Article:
Although I agree with pretty much each and every argument in all the essays and love the polemic styling, I struggle with the cocksure armchair philostophizing. Posturing about how people "should" conduct their home life and how educators "should" deal with adolescents tend to come off as stinky academic arrogance. Although, having said that, this stuff was written 70+ years ago and all of it is relevant relevant relevant spot on spot on spot on for the beginning of the 21st century (+ 7).

I meant to include this quote in the above comments, but forgot or was too busy to do it. None of these essays are about physics, and there was plenty of quotable moments but I just liked this little rant one so much that the page number stuck in my head. Here it comes...

Bertrand Russell, What is the Soul? wrote:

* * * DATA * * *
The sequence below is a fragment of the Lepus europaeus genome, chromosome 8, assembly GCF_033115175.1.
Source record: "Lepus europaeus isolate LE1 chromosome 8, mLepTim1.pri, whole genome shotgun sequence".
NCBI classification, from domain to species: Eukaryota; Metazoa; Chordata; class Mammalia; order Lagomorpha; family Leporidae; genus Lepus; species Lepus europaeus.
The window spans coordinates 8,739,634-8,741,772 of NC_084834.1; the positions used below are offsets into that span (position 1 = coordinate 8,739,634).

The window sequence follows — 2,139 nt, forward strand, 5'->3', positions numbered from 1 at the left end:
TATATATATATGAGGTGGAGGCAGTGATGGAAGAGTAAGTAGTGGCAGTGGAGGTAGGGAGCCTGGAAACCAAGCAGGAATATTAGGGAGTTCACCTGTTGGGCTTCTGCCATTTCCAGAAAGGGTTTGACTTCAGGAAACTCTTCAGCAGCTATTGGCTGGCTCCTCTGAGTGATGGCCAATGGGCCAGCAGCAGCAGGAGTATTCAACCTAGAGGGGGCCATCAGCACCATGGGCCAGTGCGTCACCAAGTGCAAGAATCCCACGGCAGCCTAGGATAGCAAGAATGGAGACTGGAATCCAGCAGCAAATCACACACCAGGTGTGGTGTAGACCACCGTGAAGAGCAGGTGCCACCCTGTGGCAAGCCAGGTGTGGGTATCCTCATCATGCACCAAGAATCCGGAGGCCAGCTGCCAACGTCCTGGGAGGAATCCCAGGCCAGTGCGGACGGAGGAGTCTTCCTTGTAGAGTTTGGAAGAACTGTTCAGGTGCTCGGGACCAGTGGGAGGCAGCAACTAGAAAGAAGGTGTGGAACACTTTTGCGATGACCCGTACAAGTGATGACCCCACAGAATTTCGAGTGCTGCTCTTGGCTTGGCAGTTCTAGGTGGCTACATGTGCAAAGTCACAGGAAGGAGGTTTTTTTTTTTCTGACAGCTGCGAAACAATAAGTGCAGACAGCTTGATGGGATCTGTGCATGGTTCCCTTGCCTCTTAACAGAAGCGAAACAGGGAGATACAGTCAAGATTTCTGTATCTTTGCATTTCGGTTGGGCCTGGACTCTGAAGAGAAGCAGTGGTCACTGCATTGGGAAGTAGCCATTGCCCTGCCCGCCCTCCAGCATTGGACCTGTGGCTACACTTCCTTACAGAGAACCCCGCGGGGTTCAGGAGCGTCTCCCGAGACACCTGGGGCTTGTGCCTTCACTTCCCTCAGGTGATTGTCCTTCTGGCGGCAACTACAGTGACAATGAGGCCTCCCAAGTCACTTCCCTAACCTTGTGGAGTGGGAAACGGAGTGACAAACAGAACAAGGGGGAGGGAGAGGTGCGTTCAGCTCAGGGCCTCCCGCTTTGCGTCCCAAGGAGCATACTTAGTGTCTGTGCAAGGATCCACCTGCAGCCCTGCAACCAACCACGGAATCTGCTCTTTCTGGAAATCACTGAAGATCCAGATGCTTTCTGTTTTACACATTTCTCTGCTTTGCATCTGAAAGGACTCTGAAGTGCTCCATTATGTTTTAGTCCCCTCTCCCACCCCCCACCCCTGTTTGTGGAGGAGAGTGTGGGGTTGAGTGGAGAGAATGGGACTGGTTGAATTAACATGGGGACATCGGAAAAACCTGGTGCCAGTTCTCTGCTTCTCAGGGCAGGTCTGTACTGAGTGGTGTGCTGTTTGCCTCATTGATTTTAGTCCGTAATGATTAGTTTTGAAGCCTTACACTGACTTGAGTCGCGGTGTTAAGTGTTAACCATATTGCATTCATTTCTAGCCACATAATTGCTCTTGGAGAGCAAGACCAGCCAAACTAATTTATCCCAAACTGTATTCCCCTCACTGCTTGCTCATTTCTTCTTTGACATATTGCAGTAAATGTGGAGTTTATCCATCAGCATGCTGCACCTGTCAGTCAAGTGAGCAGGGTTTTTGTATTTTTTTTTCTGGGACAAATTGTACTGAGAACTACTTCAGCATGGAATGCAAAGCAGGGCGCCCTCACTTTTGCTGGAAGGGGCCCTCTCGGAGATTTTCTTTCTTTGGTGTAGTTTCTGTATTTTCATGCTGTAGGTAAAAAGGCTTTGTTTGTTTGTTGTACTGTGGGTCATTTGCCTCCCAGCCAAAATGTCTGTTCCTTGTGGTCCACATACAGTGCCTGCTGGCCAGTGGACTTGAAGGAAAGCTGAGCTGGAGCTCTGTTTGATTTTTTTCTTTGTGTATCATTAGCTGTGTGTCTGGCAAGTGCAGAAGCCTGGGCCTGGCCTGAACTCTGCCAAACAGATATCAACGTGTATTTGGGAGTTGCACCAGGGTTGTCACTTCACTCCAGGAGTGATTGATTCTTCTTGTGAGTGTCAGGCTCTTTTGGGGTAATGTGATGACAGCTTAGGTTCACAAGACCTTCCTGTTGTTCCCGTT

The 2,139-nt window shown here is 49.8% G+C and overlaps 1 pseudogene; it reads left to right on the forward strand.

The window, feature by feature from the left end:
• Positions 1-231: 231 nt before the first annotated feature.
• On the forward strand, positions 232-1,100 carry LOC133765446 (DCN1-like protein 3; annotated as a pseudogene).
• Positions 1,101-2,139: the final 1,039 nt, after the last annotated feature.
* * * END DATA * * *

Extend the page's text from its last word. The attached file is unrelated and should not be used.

This is all very well, but the physicist comes along and shows that you never bump into anything: even when you run your head against a stone wall, you do not really touch it. When you think you touch a thing, there are certain electrons and protons, forming part of your body, which are attracted and repelled by certain electrons and protons in the thing you think you are touching, but there is no actual contact. The electrons and protons in you body, becoming agitated by nearness to the other electrons and protons are distrubed, and transmit a distrubance along you nerves to the brain; the effect in the brain is what is necessary to your sensation of contact, and by suitable experiments this sensation can be made quite deeptive. The elecetrons and protons themselves, however, are only a crude first approximation, a way of collecting into a bundle either trains of waves or the statistical probabilites of various different kinds of events. Thus matter has become althogether too ghostly to be used as an adquate stick with which to beat the mind. Matter in motion, which used to seem so unquestionable, turns out to be a concept quite inadequate for the needs of physics.